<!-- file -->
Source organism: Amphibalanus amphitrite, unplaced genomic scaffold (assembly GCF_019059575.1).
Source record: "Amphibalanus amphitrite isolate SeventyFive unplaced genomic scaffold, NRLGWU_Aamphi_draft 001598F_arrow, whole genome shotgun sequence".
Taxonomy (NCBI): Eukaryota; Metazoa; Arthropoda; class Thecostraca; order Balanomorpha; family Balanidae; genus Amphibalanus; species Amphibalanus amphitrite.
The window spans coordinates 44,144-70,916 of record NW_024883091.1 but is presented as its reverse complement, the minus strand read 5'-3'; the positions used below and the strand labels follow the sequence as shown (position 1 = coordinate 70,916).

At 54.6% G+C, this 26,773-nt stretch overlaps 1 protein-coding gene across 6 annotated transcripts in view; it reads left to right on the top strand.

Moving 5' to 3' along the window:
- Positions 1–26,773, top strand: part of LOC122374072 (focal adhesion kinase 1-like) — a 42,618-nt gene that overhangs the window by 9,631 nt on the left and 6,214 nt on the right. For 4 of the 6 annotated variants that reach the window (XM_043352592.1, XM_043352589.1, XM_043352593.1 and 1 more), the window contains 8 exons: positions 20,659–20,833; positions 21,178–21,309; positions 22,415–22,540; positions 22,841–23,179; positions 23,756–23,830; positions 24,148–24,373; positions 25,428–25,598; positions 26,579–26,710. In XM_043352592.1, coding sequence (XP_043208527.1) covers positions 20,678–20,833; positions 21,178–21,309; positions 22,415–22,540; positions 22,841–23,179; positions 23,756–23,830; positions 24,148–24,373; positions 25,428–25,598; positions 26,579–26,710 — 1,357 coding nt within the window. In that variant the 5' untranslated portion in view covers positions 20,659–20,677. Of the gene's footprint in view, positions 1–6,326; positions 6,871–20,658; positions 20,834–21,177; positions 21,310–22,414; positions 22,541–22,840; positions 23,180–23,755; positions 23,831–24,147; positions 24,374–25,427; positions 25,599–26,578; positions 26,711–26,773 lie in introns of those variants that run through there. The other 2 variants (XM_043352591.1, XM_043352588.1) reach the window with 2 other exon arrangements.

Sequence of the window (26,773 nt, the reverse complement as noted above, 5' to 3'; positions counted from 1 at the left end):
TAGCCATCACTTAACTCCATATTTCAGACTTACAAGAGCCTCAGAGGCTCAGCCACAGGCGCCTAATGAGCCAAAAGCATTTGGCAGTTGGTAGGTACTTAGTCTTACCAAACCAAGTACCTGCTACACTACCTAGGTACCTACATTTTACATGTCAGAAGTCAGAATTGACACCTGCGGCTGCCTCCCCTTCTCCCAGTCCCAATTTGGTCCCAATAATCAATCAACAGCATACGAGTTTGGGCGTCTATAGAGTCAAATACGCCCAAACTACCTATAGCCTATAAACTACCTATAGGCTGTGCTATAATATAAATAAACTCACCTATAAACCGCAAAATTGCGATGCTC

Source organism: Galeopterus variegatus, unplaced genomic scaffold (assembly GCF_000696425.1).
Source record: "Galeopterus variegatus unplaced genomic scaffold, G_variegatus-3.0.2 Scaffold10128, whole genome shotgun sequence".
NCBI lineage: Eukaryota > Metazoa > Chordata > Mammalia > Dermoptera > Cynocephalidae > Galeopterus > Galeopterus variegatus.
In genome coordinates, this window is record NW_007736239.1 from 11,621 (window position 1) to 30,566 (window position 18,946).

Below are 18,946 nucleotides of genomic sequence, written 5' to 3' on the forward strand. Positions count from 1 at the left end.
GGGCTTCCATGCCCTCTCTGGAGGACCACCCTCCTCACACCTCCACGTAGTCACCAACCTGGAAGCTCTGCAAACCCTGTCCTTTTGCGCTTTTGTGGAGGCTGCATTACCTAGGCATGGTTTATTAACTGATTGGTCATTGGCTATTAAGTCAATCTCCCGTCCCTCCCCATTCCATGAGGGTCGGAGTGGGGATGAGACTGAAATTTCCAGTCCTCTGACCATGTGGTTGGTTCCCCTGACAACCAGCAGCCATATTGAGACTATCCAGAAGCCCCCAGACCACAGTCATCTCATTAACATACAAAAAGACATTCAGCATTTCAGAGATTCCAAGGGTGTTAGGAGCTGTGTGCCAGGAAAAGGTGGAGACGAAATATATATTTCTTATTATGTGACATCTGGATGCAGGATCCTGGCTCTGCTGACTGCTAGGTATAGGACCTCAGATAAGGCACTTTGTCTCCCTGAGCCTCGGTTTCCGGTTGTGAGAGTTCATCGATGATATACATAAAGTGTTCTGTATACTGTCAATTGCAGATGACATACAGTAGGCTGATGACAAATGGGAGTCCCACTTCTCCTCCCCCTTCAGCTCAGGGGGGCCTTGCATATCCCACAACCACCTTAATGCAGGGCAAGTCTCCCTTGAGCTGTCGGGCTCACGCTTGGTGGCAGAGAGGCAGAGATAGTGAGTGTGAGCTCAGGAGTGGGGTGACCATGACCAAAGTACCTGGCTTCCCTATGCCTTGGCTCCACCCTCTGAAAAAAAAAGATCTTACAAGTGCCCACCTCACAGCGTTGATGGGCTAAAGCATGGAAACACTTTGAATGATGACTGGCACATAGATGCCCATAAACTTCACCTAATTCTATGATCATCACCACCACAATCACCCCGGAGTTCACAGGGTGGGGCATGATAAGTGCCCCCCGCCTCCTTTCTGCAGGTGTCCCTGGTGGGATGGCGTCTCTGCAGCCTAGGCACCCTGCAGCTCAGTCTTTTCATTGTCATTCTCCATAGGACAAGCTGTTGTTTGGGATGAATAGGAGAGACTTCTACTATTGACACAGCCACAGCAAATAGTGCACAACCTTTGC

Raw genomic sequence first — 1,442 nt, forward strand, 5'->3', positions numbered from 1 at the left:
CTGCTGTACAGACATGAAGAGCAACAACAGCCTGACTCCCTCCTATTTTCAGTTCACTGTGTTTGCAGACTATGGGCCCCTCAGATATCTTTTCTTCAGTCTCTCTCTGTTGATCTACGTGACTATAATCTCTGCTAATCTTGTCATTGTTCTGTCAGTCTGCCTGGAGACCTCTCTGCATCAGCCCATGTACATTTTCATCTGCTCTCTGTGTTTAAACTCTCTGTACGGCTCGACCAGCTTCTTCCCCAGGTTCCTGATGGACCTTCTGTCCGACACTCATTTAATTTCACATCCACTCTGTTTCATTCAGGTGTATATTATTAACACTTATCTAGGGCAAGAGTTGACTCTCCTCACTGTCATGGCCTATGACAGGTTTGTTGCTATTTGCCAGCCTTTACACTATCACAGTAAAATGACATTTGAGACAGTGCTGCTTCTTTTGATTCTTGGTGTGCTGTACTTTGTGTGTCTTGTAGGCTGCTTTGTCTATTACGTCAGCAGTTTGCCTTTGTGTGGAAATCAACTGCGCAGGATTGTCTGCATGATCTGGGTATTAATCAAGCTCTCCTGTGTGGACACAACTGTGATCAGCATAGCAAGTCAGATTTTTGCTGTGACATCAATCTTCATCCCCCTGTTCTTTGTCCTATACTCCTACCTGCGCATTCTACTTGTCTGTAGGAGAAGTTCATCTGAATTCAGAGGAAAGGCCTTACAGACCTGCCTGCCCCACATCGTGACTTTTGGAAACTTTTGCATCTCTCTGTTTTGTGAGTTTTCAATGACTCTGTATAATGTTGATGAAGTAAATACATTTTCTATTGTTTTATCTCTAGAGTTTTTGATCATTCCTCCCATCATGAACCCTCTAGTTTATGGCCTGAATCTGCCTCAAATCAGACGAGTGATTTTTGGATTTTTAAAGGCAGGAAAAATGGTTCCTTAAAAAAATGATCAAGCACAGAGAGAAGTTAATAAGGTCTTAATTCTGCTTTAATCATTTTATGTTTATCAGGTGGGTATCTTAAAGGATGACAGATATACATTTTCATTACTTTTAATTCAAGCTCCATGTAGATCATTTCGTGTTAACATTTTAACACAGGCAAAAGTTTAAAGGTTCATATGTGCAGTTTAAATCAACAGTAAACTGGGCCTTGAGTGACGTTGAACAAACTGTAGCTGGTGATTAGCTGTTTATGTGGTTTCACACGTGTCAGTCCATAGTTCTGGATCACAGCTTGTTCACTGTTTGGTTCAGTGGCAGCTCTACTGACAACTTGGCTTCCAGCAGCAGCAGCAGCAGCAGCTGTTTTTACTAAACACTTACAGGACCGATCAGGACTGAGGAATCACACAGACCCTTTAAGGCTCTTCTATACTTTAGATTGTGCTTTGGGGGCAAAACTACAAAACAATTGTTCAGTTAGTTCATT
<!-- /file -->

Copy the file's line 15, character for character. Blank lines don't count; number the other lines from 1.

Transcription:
GGGCTTCCATGCCCTCTCTGGAGGACCACCCTCCTCACACCTCCACGTAGTCACCAACCTGGAAGCTCTGCAAACCCTGTCCTTTTGCGCTTTTGTGGAGGCTGCATTACCTAGGCATGGTTTATTAACTGATTGGTCATTGGCTATTAAGTCAATCTCCCGTCCCTCCCCATTCCATGAGGGTCGGAGTGGGGATGAGACTGAAATTTCCAGTCCTCTGACCATGTGGTTGGTTCCCCTGACAACCAGCAGCCATATTGAGACTATCCAGAAGCCCCCAGACCACAGTCATCTCATTAACATACAAAAAGACATTCAGCATTTCAGAGATTCCAAGGGTGTTAGGAGCTGTGTGCCAGGAAAAGGTGGAGACGAAATATATATTTCTTATTATGTGACATCTGGATGCAGGATCCTGGCTCTGCTGACTGCTAGGTATAGGACCTCAGATAAGGCACTTTGTCTCCCTGAGCCTCGGTTTCCGGTTGTGAGAGTTCATCGATGATATACATAAAGTGTTCTGTATACTGTCAATTGCAGATGACATACAGTAGGCTGATGACAAATGGGAGTCCCACTTCTCCTCCCCCTTCAGCTCAGGGGGGCCTTGCATATCCCACAACCACCTTAATGCAGGGCAAGTCTCCCTTGAGCTGTCGGGCTCACGCTTGGTGGCAGAGAGGCAGAGATAGTGAGTGTGAGCTCAGGAGTGGGGTGACCATGACCAAAGTACCTGGCTTCCCTATGCCTTGGCTCCACCCTCTGAAAAAAAAAGATCTTACAAGTGCCCACCTCACAGCGTTGATGGGCTAAAGCATGGAAACACTTTGAATGATGACTGGCACATAGATGCCCATAAACTTCACCTAATTCTATGATCATCACCACCACAATCACCCCGGAGTTCACAGGGTGGGGCATGATAAGTGCCCCCCGCCTCCTTTCTGCAGGTGTCCCTGGTGGGATGGCGTCTCTGCAGCCTAGGCACCCTGCAGCTCAGTCTTTTCATTGTCATTCTCCATAGGACAAGCTGTTGTTTGGGATGAATAGGAGAGACTTCTACTATTGACACAGCCACAGCAAATAGTGCACAACCTTTGC